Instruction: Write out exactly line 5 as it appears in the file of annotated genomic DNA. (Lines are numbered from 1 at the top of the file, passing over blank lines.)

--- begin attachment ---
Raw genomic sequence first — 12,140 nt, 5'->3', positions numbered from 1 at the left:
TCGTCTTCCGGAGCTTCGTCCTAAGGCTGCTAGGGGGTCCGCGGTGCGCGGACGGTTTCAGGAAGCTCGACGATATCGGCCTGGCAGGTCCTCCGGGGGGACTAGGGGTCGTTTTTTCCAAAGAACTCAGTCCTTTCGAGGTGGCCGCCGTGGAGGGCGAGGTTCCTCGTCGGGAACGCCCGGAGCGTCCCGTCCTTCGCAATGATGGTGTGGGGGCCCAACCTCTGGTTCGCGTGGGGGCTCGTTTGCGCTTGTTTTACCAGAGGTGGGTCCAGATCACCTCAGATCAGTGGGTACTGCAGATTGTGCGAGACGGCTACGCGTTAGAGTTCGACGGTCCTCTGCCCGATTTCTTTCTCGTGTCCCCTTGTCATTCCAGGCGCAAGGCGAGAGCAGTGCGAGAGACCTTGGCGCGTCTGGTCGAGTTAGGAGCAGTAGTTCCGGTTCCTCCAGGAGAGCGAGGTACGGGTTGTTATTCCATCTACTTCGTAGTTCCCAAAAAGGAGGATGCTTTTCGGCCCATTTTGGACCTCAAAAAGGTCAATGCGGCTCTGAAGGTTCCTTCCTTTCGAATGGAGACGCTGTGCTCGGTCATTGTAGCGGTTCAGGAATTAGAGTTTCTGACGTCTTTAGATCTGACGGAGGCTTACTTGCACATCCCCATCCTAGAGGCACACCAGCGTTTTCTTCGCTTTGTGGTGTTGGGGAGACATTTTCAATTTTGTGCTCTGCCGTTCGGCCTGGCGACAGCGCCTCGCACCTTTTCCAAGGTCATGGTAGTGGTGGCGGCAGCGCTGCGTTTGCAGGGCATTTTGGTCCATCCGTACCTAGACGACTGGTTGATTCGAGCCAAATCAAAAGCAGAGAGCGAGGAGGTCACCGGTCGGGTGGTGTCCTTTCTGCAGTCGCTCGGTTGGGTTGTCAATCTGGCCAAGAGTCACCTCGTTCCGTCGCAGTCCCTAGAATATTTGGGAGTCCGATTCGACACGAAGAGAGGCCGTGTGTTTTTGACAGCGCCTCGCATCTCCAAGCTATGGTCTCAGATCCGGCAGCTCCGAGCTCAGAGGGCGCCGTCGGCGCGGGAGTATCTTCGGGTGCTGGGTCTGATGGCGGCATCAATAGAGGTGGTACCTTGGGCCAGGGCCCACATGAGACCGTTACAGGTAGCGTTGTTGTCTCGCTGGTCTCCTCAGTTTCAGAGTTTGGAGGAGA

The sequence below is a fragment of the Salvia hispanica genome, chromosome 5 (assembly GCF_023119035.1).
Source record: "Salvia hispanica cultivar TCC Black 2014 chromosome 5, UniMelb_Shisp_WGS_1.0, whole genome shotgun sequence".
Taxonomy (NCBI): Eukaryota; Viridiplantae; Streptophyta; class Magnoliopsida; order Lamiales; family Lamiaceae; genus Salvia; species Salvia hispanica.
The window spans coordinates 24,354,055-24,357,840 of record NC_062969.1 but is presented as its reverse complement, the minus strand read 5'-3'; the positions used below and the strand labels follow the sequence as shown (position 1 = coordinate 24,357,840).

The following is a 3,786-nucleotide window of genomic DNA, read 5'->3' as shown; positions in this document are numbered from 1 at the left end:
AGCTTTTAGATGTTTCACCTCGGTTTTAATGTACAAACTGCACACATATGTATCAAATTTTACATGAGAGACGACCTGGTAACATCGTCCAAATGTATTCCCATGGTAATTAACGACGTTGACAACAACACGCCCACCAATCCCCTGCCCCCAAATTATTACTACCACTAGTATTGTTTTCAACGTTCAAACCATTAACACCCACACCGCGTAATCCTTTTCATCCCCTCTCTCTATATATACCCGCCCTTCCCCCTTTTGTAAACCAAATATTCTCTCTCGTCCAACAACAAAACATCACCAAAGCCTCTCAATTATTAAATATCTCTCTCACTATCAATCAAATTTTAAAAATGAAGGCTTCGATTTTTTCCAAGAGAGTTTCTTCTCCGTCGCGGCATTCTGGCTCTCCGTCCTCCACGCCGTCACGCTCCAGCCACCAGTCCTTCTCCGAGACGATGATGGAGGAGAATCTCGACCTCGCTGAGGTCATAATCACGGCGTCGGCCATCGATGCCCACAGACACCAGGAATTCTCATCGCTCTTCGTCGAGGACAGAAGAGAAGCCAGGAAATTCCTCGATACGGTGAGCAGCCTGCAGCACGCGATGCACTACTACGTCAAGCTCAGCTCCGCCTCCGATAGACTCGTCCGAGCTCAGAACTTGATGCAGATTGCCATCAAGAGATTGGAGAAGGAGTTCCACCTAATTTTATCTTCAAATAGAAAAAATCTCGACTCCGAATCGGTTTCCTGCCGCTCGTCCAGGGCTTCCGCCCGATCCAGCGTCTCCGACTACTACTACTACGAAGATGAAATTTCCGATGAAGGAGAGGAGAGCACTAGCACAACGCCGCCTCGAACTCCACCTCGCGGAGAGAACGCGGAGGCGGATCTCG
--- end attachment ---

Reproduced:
Taxonomy (NCBI): Eukaryota; Viridiplantae; Streptophyta; class Magnoliopsida; order Lamiales; family Lamiaceae; genus Salvia; species Salvia hispanica.